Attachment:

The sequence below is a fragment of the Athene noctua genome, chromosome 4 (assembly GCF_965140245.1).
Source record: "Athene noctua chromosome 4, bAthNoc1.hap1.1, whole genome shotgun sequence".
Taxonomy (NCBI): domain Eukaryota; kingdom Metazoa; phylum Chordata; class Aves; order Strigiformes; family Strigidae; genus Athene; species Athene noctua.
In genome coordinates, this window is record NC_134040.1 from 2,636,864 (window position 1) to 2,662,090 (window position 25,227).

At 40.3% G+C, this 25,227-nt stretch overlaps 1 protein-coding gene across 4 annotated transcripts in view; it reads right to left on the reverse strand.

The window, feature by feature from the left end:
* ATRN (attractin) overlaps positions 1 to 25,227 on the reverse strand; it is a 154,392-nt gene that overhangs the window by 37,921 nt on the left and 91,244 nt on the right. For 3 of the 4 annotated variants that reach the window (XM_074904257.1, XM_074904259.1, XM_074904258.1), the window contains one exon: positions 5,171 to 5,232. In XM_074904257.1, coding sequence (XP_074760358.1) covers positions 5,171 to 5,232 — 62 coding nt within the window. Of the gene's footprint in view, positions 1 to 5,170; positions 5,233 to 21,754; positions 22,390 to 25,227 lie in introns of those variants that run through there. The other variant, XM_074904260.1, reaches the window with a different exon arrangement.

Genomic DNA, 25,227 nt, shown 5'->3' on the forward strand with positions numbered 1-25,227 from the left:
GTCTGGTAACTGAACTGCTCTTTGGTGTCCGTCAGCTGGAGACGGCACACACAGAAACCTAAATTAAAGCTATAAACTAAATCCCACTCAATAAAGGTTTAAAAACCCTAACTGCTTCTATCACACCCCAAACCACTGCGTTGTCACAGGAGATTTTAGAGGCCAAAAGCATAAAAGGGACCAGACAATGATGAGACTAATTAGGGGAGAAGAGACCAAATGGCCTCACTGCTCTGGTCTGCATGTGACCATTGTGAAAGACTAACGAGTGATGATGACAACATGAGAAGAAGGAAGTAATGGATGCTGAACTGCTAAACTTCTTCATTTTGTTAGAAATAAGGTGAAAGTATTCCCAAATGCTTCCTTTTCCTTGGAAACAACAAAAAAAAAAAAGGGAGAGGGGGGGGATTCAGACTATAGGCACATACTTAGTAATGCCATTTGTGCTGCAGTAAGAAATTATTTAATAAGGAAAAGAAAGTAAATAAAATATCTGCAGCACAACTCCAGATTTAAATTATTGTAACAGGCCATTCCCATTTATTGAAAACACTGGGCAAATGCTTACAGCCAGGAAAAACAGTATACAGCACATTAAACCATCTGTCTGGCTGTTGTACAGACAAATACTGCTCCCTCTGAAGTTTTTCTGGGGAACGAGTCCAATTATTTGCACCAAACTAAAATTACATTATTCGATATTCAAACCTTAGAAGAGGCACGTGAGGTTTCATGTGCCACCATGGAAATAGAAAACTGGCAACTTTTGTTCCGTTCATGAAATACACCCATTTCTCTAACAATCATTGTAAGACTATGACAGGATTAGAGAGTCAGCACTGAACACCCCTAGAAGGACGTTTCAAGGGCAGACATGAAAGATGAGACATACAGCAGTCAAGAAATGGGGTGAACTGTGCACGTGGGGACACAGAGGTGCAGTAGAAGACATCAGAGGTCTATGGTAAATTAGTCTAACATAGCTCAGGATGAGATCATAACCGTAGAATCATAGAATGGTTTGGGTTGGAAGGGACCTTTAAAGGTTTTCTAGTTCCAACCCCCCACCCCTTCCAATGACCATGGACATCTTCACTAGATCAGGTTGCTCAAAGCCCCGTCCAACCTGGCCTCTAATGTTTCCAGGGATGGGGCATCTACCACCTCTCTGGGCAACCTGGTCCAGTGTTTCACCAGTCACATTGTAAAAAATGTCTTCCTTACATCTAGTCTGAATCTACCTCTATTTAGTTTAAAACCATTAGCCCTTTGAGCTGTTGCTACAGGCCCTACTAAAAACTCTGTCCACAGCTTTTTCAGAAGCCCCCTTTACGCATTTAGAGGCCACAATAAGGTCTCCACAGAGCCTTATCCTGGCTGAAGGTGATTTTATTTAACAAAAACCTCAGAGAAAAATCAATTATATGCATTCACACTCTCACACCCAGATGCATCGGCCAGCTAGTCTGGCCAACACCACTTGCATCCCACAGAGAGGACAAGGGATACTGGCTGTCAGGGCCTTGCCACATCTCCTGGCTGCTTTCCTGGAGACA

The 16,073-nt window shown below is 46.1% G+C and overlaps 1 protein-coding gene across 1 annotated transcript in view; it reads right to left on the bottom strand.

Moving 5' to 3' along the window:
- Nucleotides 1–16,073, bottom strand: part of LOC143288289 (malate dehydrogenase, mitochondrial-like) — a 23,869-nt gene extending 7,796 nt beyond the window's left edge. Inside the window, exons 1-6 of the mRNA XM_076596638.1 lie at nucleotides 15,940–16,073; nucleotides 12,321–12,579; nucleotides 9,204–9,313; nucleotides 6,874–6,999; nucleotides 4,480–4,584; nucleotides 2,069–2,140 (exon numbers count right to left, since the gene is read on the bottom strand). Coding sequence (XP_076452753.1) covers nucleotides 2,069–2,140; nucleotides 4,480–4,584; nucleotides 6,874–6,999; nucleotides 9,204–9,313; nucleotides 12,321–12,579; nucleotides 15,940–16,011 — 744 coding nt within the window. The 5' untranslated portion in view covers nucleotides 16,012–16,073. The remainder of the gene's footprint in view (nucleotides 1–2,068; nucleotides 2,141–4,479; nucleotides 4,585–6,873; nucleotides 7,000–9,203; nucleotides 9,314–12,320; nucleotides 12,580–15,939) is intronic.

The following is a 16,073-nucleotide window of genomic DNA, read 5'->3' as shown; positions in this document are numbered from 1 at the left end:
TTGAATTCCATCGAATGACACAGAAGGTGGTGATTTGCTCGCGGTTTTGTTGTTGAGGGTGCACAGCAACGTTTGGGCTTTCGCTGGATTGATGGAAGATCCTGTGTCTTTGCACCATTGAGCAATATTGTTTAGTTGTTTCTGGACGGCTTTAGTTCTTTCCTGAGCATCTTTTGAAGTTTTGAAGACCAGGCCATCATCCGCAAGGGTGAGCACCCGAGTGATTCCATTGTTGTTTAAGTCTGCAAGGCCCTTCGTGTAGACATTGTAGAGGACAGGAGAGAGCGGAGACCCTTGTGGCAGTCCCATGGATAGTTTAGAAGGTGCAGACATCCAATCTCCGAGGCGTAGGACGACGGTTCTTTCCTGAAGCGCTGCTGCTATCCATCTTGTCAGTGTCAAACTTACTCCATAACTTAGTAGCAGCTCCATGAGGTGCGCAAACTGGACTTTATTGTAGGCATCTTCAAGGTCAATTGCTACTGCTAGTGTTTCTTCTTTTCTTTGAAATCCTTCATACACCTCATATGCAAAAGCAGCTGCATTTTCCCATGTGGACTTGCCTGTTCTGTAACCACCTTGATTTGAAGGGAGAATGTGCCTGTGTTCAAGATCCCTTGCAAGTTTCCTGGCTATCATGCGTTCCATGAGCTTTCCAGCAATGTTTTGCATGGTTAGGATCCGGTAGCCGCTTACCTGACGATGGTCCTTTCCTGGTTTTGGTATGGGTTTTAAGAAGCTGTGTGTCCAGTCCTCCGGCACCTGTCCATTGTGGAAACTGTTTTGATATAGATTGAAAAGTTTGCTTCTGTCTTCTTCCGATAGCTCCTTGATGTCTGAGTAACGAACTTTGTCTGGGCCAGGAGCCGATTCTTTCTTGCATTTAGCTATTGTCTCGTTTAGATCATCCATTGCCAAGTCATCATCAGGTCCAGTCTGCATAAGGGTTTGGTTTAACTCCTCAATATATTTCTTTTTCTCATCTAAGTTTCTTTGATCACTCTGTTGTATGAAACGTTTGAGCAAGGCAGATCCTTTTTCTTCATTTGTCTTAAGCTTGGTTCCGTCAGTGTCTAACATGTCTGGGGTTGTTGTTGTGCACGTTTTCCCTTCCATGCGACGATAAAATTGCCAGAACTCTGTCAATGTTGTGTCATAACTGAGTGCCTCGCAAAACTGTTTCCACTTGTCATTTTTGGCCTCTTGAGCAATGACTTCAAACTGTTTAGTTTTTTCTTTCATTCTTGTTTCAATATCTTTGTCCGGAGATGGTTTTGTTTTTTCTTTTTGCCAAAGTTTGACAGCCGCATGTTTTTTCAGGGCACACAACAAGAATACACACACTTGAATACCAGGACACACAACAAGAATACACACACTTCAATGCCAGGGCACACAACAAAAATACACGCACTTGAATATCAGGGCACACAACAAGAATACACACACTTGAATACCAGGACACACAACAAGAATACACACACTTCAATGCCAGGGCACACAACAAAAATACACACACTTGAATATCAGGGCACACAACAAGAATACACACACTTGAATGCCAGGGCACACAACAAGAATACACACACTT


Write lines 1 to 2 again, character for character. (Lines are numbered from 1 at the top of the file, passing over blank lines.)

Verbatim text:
The sequence below is a fragment of the Athene noctua genome, chromosome 4 (assembly GCF_965140245.1).
Source record: "Athene noctua chromosome 4, bAthNoc1.hap1.1, whole genome shotgun sequence".